May 2016

10 quick ways to boost the attendee experience

by Maria Lenhart

  • Catchbox Microphone

    /Portals/0/images/Magazine/2016/0516/Feature_Attendee_Catch Box Microphone.jpg

    Catchbox Microphone

    Catchbox Microphone
  • PlayWorks Group

    /Portals/0/images/Magazine/2016/0516/Feature_Attendee_Playworks Group teambuilding.jpg

    PlayWorks Group

    PlayWorks Group
  • Virtual Reality Headset

    /Portals/0/images/Magazine/2016/0516/Feature_Attendee_virtual reality headset 4.jpg

    Virtual Reality Headset

    Virtual Reality Headset

With audience engagement a pressing priority these days, it’s little wonder if traditional approaches to everything from tradeshow set-ups to teambuilding exercises are getting turned on their heads. Here are 10 suggestions from a broad spectrum of industry experts on easy-but-innovative ways to turn apathetic attendees into pleased participants.

1) Less Lecture Time
At any session these days, attendees are always just a few seconds away from tuning out and turning to their mobile devices, notes Shawna Suckow, founder of the Senior Planners Industry Network (SPIN). As a result, planners need to provide content in a more dynamic way, starting with doing away with the full-session lecture.

“Today’s audiences do not want to be lectured for three days, not even three hours,” she says. “My sessions these days are no more than half lecture, sometimes not even that.”

Instead, Suckow works with speakers to design sessions where interaction will be key, not only between the speaker and the attendees but between the attendees themselves. One method is the use of the Catchbox, a square-shaped, throwable microphone that gets tossed among attendees during discussions.

“Everyone really pays attention when the Catchbox is being tossed around the room—no one wants to get hit with it,” Suckow says. “It keeps everyone involved and on their toes.”

2) Reach out to First-Timers
Those most vulnerable to disengagement are first-time attendees and industry newcomers, according to Suckow. She recommends organizing a special networking event for them, possibly consulting with a networking strategist on the best way to facilitate it.

“It’s especially important to engage new attendees, to help them get together and form their own tribe,” she says. “Everyone wants a tribe to attend things with.”

3) Rethink the Meeting Room
When it comes to room set-ups, Dr. Paul Radde, an organizational development consultant, keynote speaker and author of Seating Matters, has no enthusiasm for its two most prevalent forms: theater-style seating and banquet-style seating at large round tables. Instead, he favors alternatives such as curved rows of seating or tables in a rectangular or trapezoidal shape.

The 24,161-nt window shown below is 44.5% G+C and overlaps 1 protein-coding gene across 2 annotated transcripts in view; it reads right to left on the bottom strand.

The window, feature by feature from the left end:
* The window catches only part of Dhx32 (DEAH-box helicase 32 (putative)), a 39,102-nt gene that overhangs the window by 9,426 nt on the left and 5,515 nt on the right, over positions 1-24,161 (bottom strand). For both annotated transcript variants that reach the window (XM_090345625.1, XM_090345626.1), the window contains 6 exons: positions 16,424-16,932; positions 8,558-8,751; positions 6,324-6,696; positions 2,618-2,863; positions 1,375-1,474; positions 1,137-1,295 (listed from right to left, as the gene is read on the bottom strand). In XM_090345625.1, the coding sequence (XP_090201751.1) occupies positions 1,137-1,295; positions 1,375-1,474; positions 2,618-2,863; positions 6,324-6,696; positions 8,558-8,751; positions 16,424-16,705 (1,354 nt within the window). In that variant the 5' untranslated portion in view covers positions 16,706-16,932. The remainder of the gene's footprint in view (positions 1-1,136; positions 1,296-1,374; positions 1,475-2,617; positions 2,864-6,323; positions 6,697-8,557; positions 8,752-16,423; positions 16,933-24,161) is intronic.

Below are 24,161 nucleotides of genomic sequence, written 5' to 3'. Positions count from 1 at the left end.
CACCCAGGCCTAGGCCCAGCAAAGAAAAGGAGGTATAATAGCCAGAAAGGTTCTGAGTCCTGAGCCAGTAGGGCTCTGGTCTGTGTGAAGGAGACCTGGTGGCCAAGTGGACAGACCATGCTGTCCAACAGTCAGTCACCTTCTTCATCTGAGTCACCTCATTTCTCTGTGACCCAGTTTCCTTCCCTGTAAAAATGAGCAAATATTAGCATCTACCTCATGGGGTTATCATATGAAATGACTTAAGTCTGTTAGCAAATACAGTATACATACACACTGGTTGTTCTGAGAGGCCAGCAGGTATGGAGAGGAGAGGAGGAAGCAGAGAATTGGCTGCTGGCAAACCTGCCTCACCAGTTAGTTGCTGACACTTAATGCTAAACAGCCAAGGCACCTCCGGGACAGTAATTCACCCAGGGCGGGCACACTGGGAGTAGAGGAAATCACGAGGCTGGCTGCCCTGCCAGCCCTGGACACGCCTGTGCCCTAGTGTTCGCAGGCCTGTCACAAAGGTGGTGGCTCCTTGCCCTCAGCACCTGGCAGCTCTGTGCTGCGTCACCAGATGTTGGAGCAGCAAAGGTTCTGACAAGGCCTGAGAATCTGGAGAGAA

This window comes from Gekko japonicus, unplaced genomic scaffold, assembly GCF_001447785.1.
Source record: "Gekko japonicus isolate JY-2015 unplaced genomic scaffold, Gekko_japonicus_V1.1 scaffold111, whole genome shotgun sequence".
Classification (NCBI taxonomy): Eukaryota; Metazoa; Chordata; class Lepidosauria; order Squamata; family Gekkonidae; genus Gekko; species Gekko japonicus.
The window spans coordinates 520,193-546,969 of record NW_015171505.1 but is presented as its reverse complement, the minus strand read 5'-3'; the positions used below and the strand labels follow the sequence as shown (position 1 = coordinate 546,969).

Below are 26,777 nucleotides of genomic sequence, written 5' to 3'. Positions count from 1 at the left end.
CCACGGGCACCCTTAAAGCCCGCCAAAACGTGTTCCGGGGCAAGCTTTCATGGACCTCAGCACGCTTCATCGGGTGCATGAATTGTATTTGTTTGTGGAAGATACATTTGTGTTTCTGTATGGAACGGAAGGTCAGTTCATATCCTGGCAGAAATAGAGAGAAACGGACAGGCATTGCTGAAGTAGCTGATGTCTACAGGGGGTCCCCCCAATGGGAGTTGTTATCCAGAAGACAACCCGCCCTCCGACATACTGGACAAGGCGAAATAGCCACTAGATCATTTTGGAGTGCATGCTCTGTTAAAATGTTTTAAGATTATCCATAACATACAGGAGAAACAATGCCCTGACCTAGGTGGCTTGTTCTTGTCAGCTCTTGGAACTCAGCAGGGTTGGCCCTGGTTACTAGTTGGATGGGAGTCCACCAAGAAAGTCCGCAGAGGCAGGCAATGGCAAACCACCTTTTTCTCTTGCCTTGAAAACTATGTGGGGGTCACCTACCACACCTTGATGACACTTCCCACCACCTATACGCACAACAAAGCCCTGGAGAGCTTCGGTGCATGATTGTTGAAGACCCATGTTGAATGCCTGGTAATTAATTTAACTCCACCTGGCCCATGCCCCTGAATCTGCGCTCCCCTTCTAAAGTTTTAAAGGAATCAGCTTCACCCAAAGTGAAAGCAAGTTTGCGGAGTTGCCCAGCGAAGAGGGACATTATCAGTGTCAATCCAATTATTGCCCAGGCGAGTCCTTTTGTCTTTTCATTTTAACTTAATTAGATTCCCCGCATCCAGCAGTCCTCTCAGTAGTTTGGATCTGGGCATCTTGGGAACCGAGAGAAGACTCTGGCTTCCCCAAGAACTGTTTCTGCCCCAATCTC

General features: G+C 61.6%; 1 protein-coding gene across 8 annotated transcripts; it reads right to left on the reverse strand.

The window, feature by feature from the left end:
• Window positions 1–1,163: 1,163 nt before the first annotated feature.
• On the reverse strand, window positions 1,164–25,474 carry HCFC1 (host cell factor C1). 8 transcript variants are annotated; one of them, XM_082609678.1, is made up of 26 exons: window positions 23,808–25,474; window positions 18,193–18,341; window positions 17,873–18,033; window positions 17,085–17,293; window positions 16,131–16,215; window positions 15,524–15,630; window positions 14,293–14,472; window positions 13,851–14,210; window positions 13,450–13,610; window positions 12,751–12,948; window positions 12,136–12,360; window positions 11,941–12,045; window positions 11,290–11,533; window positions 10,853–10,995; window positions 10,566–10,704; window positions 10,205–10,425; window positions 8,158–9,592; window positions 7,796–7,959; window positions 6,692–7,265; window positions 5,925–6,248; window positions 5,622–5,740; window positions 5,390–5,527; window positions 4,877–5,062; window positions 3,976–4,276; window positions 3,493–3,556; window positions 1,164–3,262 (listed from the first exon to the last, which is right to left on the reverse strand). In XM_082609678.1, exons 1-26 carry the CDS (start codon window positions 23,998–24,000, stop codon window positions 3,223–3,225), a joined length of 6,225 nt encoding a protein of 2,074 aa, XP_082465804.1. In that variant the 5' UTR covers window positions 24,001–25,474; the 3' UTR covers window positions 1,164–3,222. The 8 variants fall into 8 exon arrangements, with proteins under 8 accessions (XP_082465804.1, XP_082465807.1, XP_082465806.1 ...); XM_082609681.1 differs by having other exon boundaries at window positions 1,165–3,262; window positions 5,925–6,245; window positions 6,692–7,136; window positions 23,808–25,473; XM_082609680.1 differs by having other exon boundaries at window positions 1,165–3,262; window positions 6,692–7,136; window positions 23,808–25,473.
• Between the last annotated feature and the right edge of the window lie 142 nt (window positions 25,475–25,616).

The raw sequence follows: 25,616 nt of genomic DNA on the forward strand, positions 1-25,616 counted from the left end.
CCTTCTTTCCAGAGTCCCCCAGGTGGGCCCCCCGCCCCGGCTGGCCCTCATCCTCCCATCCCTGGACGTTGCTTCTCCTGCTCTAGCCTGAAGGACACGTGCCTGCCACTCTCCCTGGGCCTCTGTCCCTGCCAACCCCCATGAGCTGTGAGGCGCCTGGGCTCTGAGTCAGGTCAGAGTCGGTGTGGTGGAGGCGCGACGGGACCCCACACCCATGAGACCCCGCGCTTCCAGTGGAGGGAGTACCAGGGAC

“By curving the rows, not only do people get a better view of the presenter, but you increase the dynamics in the room,” he says. “The people in the audience get a better view of each other; they can see each other’s reactions. It gets people to pay more attention and encourages them to talk with each other during the break.”

When it comes to the typical six- or 10-foot table rounds used at many banquets, Radde sees them as wasteful of the room space and an almost fool-proof guarantee that people will not be able to network with each other. “Everyone is so far from each other that the most you can do is nod at someone,” he says. “With rectangles, people are not as far apart. Plus, it’s easier for the speaker to walk through the room and engage people.”

4) Rethink the Show Floor
The traditional tradeshow set-up of booths on a grid pattern is far from the most engaging use of the space, says Dana Freker Doody, vice president of communications for the ExpoGroup.

“People are really questioning all those up-and-down aisles at right angles,” she says. “We had a client do a diagonal row right down the center of the exhibit hall and it really opened up the lines of sight for the exhibitors. Plus, we created some odd-angled spaces that could serve as community chatting areas, places where micro audiences could come together.”

5) Consider Tradeshow Wearables
At huge conventions and tradeshows, it can be difficult for people to navigate their way through the throngs of exhibitors and attendees and search out those they’d most like to connect with. An effective way to surmount this is through wearable technology such as smart name badges and bracelets using RFID (radio frequency identification), NFC (near field communication) or beacons, says meetings tech consultant Corbin Ball.

Ball is equally enthused about the possible uses of Virtual Reality headsets, which he sees “being used to demonstrate products at a tradeshow in a more realistic, interactive and engaging manner while minimizing the need to ship physical products to a show.”

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